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Valve shuts down Steam Greenlight, replacing it next week

Steam Direct is almost here

Steam logo art on blue background Valve/Polygon
Samit Sarkar (he/him) is Polygon’s deputy managing editor. He has more than 15 years of experience covering video games, movies, television, and technology.

Valve has closed Steam Greenlight, the service on which Steam users would vote on indie games to determine which titles would be published on the platform’s marketplace. Its replacement, Steam Direct, will launch in a week on June 13, the company announced today.

As of today, Valve is no longer accepting Steam Greenlight submissions from developers or votes from Steam users. Over 3,400 titles are still pending on the service, and Valve is asking people to “please be patient” while it reviews those projects itself — the company will determine the final set of games to make it through the process. Developers can request a refund of their $100 Greenlight fee if they already paid it but didn’t get the chance to submit anything, or if Valve ends up deciding not to greenlight their games.

“Our goal is to Greenlight as many of the remaining games as we have confidence in,” said Valve’s Alden Kroll. “There are some titles that will not be Greenlit, due to insufficient voter data or concerns about the game reported by voters. Titles that are not ultimately Greenlit may still be brought to Steam via Steam Direct, provided they meet our basic criteria of legality and appropriateness.”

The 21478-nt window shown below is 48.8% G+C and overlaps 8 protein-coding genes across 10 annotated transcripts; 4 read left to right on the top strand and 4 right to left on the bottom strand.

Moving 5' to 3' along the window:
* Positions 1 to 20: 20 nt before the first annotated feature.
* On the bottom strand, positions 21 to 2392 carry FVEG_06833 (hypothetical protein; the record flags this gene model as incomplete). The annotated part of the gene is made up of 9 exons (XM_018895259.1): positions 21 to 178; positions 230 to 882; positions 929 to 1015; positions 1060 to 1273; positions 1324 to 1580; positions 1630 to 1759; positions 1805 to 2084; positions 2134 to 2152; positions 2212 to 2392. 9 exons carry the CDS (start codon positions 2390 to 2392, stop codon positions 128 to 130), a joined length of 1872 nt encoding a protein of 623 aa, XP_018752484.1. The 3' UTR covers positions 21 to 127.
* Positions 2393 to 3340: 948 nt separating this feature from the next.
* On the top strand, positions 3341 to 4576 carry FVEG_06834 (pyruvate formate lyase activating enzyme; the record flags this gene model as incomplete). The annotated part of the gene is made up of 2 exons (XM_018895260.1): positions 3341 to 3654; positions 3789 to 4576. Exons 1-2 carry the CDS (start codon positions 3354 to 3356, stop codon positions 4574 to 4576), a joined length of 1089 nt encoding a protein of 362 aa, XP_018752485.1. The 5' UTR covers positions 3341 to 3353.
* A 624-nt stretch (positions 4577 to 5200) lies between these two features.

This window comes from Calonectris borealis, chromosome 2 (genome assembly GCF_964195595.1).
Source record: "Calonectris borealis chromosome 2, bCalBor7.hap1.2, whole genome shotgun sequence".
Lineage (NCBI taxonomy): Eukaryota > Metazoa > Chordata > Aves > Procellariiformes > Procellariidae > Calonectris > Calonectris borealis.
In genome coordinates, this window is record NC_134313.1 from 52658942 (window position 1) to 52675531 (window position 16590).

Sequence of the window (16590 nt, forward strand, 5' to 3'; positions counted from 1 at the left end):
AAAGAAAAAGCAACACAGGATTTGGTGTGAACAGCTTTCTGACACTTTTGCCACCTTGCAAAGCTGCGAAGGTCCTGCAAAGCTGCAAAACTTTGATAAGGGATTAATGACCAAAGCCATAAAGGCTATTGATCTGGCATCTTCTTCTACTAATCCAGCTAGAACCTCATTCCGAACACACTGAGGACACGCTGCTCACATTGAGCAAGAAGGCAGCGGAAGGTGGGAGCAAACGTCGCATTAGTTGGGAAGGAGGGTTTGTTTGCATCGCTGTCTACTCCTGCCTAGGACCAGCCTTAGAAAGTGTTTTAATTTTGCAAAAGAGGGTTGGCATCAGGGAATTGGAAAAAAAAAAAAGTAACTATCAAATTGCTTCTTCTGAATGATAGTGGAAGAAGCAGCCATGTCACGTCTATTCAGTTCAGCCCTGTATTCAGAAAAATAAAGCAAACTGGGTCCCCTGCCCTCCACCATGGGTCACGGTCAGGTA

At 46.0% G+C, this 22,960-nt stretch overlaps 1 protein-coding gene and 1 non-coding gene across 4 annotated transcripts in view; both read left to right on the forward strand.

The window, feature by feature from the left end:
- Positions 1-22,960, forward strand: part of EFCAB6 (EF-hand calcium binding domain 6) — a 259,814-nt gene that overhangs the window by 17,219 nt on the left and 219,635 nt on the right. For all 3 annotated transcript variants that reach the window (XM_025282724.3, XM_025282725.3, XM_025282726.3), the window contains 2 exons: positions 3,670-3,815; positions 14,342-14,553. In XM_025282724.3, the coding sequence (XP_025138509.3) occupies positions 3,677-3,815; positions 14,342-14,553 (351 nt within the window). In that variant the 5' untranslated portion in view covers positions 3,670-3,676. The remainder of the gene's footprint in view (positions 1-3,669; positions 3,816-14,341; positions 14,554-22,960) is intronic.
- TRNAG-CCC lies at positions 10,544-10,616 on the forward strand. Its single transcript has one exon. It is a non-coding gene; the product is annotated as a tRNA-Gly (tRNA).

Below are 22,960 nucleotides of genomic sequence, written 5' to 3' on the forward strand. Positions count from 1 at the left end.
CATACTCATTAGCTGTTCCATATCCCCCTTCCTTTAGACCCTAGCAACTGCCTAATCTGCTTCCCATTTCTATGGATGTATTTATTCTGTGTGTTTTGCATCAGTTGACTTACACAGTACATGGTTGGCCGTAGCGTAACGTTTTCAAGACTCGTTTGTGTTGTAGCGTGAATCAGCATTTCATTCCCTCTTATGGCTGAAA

Valve announced in February that it would be replacing Steam Greenlight with a simpler system called Steam Direct. Indie developers will no longer have to persuade fans to vote for their games so Valve is more inclined to approve them. Valve said that game makers have complained about the opacity and uncertainty of the Greenlight process. The company also noted today that since the program’s debut in August 2012, it has received more than 90 million votes from nearly 10 million Steam users.

“We realized that a direct and predictable submission process will best serve the diverse interests of players moving forward,” said Kroll.

Under Steam Direct, developers will simply have to fill out some forms and pay a nominal fee — just $100 per game, which Valve will return as long as the title in question tops $1,000 in sales — before submitting a project. (Those who are new to Steam will have an additional hurdle: a 30-day waiting period after paying the fee, during which Valve will verify that the person or company in question is on the level.)

A team at Valve will review each submission, installing the software to make sure that it is what the developer says it is and that it contains no malware. In the meantime, Valve will require developers to put up a “coming soon” page for their game. After that process is done, the game will be ready to go live on Steam.